A storage system upgrade has helped wagering and gaming company Tatts Group reduce network outages by 90 per cent, according to its CTO Matthew Maw.
“In the last 12 months, we have run at 100 per cent uptime for our storage area network [SAN] environment, which we have never achieved before in a 12-month period,” said Maw.
It is vital that Tatts Group’s network stays up and running, particularly during sporting events when the organisation experiences high traffic. On Melbourne Cup Day last year, the company processed 5000 transactions every second through its retail and online networks. If an outage occurred, this would lead to loss of revenue.
The organisation’s network has more than 10,500 distribution points across Australia including newsagents, pubs and racecourses. During the 2011-12 financial year it handled $5.7 billion in transactions and turned over $3.7 billion in revenue.
If the company’s network does fail, it has levels of redundancy and failover capability that allows it to keep systems operational, said Maw. The company has no manual backup.
“If the systems go down during a Lotto draw or horserace, we can’t sell tickets on that event so we lose money.”
Maw told CIO Australia the reliability provided by the upgrade has helped the organisation increase revenue. “Our revenues are up by 11 per cent and profits up nearly 40 per cent.”
The new storage network was deployed by Dimension Data and is based on one EMC Symmetrix storage array and Cisco MDS switches.
Echo Entertainment Group gambles on big data
Wi-Fi network drives business growth for horse racing club
Sportsbet reduces pain of PCI compliance
The company also undertook a refresh of its two Brisbane data centres, which involved the core network, data protection and load balancing. This will allow it to use the facilities for the next 10 years as the company continues to expand its retail and online offerings.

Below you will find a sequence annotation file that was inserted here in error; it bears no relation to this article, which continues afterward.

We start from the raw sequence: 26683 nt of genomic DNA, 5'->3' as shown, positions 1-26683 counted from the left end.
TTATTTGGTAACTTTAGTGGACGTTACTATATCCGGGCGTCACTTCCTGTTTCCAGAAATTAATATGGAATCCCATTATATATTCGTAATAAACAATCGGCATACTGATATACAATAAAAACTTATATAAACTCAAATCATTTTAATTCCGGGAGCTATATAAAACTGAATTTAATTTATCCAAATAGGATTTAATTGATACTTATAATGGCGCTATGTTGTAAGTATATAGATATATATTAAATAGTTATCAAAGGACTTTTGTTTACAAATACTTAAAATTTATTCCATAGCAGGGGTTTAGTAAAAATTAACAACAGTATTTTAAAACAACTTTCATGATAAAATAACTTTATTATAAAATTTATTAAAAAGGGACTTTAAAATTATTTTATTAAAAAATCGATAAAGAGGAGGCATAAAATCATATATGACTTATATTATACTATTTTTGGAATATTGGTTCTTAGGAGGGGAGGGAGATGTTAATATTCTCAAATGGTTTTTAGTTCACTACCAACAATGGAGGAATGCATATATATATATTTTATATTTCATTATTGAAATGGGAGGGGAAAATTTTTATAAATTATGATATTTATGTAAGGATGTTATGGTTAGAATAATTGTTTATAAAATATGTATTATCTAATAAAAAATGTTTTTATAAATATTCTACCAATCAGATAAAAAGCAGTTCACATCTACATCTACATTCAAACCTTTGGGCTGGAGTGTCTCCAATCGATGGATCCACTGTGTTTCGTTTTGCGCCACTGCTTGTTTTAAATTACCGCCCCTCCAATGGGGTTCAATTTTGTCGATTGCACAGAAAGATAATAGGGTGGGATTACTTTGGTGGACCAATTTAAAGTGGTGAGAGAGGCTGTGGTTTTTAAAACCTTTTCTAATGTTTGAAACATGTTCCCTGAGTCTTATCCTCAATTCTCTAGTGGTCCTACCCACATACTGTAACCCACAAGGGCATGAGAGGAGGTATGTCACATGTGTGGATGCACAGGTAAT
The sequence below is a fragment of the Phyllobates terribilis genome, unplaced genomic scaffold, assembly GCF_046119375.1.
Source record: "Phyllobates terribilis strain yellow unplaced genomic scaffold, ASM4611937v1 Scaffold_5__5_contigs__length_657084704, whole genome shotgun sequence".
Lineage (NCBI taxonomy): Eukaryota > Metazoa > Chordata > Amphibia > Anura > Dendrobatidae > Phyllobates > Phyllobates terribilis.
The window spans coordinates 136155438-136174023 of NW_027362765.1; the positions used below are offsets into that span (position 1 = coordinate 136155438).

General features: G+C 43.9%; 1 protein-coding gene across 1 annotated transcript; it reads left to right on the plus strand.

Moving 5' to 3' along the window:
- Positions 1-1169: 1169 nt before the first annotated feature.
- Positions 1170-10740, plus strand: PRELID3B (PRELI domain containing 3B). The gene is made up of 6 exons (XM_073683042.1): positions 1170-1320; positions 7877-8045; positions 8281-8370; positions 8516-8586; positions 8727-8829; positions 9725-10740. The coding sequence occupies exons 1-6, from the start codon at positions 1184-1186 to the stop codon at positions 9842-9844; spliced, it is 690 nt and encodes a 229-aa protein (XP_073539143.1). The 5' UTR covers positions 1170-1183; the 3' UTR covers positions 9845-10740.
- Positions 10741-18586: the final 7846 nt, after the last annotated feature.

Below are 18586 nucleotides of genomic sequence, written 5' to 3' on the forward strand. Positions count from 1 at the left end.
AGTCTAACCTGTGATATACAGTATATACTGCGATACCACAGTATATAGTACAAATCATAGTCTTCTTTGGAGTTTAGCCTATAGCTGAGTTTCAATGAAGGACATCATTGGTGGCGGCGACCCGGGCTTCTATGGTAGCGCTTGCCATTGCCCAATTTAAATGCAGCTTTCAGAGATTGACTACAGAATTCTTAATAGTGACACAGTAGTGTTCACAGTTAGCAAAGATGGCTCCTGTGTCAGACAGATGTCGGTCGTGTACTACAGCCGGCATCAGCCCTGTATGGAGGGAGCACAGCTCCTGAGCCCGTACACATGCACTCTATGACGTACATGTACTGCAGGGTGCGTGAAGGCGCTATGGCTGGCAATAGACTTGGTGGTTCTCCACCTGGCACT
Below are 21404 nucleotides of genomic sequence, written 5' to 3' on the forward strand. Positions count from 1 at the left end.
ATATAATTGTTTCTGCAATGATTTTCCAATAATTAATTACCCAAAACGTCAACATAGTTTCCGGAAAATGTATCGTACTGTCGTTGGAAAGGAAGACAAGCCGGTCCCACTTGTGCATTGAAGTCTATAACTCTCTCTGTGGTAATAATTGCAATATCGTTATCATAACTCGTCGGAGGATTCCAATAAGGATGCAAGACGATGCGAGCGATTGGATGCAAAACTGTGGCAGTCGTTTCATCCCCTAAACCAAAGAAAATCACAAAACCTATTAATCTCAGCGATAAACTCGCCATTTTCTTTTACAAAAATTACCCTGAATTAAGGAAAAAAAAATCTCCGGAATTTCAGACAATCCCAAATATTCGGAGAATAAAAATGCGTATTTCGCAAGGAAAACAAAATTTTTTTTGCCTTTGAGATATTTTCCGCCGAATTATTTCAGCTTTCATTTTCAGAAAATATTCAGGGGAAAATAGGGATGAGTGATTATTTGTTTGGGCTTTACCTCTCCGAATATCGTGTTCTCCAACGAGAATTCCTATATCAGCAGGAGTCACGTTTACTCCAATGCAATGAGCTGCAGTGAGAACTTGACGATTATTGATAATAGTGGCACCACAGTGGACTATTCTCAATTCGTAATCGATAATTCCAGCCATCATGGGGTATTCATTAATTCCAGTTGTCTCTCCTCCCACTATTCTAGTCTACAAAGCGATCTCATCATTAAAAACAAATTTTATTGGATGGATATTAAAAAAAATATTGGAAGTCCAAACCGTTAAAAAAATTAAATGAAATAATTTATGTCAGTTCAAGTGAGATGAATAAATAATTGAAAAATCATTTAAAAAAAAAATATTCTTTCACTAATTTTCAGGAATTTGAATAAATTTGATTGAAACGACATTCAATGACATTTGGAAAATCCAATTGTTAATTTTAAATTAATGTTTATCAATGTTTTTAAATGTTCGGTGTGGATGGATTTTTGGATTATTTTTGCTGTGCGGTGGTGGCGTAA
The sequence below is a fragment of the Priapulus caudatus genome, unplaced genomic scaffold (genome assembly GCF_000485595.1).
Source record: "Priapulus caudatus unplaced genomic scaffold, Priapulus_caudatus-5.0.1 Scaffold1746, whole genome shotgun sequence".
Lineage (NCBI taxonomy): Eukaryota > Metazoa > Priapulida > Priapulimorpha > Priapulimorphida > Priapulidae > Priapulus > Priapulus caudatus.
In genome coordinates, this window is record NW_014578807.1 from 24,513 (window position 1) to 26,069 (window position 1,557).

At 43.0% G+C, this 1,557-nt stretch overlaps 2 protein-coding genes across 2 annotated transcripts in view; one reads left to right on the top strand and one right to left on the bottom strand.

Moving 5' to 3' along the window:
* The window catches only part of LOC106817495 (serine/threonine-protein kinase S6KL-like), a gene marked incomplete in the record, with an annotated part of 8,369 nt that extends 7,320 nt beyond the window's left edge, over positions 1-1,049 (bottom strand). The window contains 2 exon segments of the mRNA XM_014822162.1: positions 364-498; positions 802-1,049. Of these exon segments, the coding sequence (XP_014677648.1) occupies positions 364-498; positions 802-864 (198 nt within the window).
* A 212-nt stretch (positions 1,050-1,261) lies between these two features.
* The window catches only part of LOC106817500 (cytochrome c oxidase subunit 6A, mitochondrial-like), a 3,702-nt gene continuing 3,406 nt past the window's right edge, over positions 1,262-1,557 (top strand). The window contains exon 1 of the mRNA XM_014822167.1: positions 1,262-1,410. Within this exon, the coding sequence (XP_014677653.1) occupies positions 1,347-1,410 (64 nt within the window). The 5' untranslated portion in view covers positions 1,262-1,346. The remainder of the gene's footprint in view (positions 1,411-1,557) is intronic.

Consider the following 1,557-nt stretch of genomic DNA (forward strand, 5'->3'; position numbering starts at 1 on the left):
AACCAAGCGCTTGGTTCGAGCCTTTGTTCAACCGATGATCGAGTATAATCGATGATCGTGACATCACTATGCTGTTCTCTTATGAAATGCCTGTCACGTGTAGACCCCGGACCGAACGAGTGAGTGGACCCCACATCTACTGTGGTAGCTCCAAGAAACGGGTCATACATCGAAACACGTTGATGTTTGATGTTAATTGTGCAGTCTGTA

Maw said that online presents some challenges for Tatts Group.
“Seventy per cent of wagering sales come from retail so that gives us a profile of those betting capabilities. We have a fixed number of terminal in retail so we can ensure those systems are able to meet heavy loads,” he said.
“As we transition into an online environment, that measurement disappears. We can’t determine how many people are going to hit `sell bet’ at that same time so that means we need to be much more prepared for the unknowns.”
Turning to other IT projects, Tatts Group is considering moving its non-core processing applications to the cloud in the next three months.
“We have a lot of capacity which we allocate to our testing and development environment. During Spring Carnival there is the possibility that we take those environments, relocate them to the cloud and re-use that infrastructure to beef up capacity for that busy period,” Maw said.
Follow Hamish Barwick on Twitter: @HamishBarwick
Follow CIO Australia on Twitter and Like us on Facebook… Twitter: @CIO_Australia, Facebook: CIO Australia, or take part in the CIO conversation on LinkedIn: CIO Australia